It was over a third of a century ago. I was preparing to go to work at Urban Decision Systems and listening to a classical music station on the radio, probably KUSC-FM. Suddenly, a piece of music came on called “Variations on a Theme on Stabat Mater by Rossini” by the Neapolitan composer Saverio Mercadante.
I have been looking for that piece of music at record stores (when there used to be such things), eBay, even iTunes—without a shred of luck. Then today I just happened to Google “Mercadante Rossini Stabat Mater” and got two hits on YouTube. Needless to say, I played both clips. One was an Italian recording entitled Sinfonia Sopri i Motivi dello Stabat Mater de Rossini, and the other was a recording conducted by Claudio Scimone with the L’Orchèstre National de l’Opéra de Monte Carlo and entitled Sinfonia sur des thèmes du Stabat Mater du célèbre Rossini (1843).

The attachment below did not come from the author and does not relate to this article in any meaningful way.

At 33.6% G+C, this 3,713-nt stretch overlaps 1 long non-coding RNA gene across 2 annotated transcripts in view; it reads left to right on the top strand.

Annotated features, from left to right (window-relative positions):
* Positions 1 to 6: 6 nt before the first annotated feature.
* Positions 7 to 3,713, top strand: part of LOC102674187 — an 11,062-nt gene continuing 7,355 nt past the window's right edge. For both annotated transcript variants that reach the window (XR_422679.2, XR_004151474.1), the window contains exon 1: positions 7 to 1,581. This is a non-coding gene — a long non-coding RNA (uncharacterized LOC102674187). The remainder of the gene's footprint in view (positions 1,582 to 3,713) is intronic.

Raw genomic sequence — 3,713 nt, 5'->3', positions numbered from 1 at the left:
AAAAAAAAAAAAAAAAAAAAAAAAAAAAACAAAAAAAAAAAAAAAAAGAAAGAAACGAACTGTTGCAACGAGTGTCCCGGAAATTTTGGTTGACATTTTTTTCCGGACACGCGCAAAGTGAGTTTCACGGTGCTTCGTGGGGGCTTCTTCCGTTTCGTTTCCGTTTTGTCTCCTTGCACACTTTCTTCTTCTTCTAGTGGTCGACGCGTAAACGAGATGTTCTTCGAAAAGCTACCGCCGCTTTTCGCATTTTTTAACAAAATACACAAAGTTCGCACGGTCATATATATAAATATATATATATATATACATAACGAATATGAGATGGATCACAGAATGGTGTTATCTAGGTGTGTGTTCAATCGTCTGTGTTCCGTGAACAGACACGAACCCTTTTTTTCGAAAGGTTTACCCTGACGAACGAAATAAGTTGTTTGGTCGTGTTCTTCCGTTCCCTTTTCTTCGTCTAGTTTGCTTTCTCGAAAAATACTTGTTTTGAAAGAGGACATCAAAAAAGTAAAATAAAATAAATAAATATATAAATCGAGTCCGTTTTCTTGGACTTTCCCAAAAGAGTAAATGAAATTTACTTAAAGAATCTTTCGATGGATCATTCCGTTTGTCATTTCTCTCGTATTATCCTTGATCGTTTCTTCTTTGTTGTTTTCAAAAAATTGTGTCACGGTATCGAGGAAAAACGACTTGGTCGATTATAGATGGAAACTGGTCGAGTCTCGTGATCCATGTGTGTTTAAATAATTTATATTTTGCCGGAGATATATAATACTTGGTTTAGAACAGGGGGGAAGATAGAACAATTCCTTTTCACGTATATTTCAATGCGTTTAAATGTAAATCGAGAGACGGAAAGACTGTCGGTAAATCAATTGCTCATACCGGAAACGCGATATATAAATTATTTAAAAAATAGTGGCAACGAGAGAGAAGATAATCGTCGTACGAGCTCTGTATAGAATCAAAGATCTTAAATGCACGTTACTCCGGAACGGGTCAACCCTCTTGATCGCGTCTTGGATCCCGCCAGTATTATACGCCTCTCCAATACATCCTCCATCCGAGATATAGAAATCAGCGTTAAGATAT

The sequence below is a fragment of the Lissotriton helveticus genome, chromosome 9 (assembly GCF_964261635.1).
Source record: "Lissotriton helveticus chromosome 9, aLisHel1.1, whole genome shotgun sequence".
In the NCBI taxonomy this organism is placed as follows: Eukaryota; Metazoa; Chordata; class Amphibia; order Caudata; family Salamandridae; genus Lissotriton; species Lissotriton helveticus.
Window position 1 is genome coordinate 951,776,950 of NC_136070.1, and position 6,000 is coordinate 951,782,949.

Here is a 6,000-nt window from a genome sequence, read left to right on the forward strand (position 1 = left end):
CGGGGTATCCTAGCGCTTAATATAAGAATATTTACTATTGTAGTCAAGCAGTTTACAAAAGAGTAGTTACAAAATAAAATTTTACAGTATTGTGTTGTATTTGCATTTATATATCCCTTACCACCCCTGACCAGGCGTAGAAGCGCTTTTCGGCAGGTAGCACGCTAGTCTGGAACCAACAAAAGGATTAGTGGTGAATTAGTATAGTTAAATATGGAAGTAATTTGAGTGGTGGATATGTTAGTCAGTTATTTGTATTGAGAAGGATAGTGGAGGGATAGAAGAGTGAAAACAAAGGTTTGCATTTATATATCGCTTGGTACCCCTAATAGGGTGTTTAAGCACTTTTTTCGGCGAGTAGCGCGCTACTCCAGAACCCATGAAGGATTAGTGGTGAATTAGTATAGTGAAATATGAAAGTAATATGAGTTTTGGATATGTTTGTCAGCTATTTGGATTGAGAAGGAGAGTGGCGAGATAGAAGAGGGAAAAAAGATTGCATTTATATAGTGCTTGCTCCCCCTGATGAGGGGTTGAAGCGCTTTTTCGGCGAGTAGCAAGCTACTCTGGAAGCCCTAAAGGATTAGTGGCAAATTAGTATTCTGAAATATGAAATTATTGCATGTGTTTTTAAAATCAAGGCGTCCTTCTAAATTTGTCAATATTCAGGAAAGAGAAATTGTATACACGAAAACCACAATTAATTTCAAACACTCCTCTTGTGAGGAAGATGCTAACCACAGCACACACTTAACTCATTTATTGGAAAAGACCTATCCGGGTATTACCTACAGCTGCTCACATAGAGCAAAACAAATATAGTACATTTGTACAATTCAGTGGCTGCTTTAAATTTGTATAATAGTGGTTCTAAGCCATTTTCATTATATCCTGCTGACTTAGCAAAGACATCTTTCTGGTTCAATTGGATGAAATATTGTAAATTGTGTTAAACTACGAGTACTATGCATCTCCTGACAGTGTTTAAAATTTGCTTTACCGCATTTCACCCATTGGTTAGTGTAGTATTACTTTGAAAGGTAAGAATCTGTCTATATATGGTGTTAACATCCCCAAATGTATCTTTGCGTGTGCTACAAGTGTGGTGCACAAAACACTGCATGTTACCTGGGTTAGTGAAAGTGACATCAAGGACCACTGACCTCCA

The musical phrase I loved came in at around the 7:50-minute mark on both recordings and lasted for a little over a minute.
It was nice, but it didn’t impress me as much as it did back in the 1970s or 1980s. Perhaps what I heard on the radio was a better recording. I just don’t know. Or perhaps my taste in music has changed. I am no longer like Swann and Odette de Crécy at the Verdurins oohing and aahing over that little phrase of Vinteuil’s.
What amazed me is that so many things that were impossible to find just twenty years ago can now be Googled and brought up in mere seconds. Technology is wonderful. Sometimes.